And thirdly, and as a direct result of a clear purpose and radical trust, these companies exhibit a culture of ownership and responsibility. People, at every level, care enough to act because it is theirs. Emotional ownership has a direct impact on both engagement (do I care?) and autonomy (enough to do something about it myself). By focusing on the unique interplay of these three key attributes of context, trust and ownership in each part of the organisation, any organisation can use insights from the analysis to tailor intervention to unlock purpose.

As Alex Edmans concludes “Once a purpose has been decided upon, it must go beyond a statement and live in the enterprise.”

Activated purpose in action

A great example of this is presented by Southwest Airlines. The airline’s purpose is to ‘connect people to what’s important in their lives’. Its vision is to be the world’s most loved and most profitable airline. So, what happens when ‘loved’ collides with ‘profitable’. How are a thousand decisions across a $26bn corporation made. And who makes them?

When his grandson fell into a coma and was close to death, Mark Dickinson found out.  He was on a business trip in LA and raced to get to his grandson’s bedside. Delays and unsympathetic officialdom meant Dickinson arrived at his gate 12 minutes late for his flight. Southwest is notorious for turning its planes faster than its competitors, in pursuit of its vision to be the most profitable airline. It is never late. 12 minutes is an eternity. Yet, the pilot was standing at the gangway, waiting. He knew there would be a significant cost to the airline for this act of kindness, and that it was in direct contradiction to its driving commercial vision. But he also knew choices at Southwest are driven by purpose. And that everyone has the autonomy to make them in a culture of trust.

So, the answer to the question is that decisions are made in reference to its purpose. And by each of the 56,000 employees. Because they own the company’s purpose.

What can we learn from this? That an activated purpose clarifies decision-making.  That employees are empowered to do the right thing for the company when given the ownership to act with autonomy within an environment of trust. It’s no accident that Southwest is consistently in the top spot for customer experience amongst all US carriers. And is one of the most profitable.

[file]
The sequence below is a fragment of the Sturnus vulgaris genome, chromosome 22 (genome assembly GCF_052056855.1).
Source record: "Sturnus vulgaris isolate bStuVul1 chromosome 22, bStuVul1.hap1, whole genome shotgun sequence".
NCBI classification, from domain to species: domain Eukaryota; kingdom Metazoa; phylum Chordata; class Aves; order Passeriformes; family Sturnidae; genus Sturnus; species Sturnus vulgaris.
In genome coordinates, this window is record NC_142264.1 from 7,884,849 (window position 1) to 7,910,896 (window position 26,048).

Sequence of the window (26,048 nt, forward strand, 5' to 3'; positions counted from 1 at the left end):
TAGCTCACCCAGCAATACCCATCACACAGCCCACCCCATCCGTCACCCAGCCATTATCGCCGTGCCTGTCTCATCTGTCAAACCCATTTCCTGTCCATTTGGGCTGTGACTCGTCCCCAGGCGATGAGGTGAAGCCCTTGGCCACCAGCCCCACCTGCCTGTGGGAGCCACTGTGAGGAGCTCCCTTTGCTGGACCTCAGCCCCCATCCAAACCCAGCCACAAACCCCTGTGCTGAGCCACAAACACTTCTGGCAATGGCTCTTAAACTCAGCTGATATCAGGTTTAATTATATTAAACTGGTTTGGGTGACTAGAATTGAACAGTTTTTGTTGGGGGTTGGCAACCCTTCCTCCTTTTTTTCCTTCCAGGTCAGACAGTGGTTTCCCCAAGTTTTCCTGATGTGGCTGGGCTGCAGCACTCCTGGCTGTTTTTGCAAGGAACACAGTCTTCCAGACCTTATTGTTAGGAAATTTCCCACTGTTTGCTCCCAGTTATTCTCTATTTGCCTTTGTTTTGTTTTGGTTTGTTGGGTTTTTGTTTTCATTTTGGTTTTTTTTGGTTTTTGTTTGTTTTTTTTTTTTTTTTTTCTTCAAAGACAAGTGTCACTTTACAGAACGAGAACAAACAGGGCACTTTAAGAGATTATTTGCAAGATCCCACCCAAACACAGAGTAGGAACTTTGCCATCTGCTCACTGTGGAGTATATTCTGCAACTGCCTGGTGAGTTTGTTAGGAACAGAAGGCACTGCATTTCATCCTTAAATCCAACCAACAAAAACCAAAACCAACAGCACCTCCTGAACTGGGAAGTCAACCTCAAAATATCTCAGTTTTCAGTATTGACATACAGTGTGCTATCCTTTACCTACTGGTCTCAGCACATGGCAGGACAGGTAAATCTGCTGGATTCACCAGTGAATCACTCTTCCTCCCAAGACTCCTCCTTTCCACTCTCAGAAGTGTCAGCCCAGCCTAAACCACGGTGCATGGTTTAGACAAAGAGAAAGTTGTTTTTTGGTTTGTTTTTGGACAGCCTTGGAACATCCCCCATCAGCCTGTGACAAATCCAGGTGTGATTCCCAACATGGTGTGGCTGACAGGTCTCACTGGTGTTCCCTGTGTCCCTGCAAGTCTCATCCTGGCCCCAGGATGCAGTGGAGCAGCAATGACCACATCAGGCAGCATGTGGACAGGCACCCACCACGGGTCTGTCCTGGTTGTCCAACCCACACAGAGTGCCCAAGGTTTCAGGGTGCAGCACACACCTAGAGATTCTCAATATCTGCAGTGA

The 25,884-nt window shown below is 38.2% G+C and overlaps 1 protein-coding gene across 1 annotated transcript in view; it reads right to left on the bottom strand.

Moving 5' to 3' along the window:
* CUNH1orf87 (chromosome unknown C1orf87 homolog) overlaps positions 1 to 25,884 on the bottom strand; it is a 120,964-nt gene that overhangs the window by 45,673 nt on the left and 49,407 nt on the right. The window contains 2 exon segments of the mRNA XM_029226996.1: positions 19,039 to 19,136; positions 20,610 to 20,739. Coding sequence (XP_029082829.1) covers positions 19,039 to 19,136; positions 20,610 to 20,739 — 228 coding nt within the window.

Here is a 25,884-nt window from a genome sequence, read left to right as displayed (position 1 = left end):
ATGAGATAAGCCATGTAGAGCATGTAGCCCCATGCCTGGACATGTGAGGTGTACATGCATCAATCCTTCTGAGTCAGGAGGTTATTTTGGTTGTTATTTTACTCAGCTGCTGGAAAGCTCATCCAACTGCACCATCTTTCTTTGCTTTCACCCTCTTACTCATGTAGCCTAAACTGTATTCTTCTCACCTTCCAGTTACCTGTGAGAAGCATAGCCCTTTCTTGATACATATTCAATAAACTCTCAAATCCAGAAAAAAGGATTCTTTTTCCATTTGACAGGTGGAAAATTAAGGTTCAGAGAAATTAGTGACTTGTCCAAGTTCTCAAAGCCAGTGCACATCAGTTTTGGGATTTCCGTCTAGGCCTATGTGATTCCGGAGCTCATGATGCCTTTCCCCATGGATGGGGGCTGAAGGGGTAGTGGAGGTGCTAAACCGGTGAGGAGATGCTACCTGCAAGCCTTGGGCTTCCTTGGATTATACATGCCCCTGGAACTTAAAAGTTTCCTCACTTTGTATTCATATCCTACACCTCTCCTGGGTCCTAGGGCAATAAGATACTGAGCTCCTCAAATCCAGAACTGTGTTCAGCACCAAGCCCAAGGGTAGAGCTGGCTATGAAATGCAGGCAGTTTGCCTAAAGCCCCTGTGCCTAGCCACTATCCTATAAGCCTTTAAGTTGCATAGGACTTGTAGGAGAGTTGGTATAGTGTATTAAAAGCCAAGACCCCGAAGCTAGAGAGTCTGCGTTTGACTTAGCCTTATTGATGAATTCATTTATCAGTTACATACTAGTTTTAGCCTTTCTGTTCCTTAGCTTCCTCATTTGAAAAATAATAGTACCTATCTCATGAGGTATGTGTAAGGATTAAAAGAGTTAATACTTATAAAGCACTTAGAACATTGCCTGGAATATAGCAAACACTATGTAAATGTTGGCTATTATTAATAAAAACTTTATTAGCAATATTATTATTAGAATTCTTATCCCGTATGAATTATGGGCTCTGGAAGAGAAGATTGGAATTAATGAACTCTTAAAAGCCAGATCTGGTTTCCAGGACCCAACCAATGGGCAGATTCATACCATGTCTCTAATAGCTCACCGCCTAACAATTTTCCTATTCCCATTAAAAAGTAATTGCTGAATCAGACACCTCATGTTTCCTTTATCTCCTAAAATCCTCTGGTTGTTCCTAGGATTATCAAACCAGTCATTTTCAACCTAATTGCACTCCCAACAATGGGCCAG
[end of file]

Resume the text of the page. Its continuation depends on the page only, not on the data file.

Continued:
It’s also instructive to contrast the activated purpose at Southwest with that at United. Instructive because both airlines claim almost identical statements of purpose. The difference is that Southwest purpose is the ‘north star’, whereas at United it is no more than what Forbes has called ‘a vapid promise’. The consequence is that purpose does not drive decision-making or empower behaviour – as Dr David Dao discovered when United staff dragged him from a plane to improve the efficiency of staff rotations. For United a PR disaster, yes. But also, a demonstration of how meaningless purpose is unless applied and activated. And how damaging this can be to decision-making culture and to staff and customer engagement.

We may, indeed, be at the start of a new model of capitalism. One that better serves people, society and planet.  It may even be a boon for shareholders. But only if we get it right. And the evidence is clear. Purpose as a set of words is a waste of time. Purpose must exist within a highly specific cultural framework. When it does that it can be transformational to both human happiness and sustained business performance.

John Rosling

Writer and lecturer on business and ethics and Head of Thought at the Contexis Index CIC

John Rosling is a writer and lecturer on business and ethics and Head of Thought at the Contexis Index CIC; ever curious as to how entrepreneurial thinking is the key to activating purpose, stimulating agility and velocity and fulfilling human and commercial potential in global organisations. 

 1 Edman, Alex. ‘Grow the Pie” Cambridge University Press

 2 Financial Times. ‘Beyond the bottom line: should business put purpose before profit? ‘Jan 2019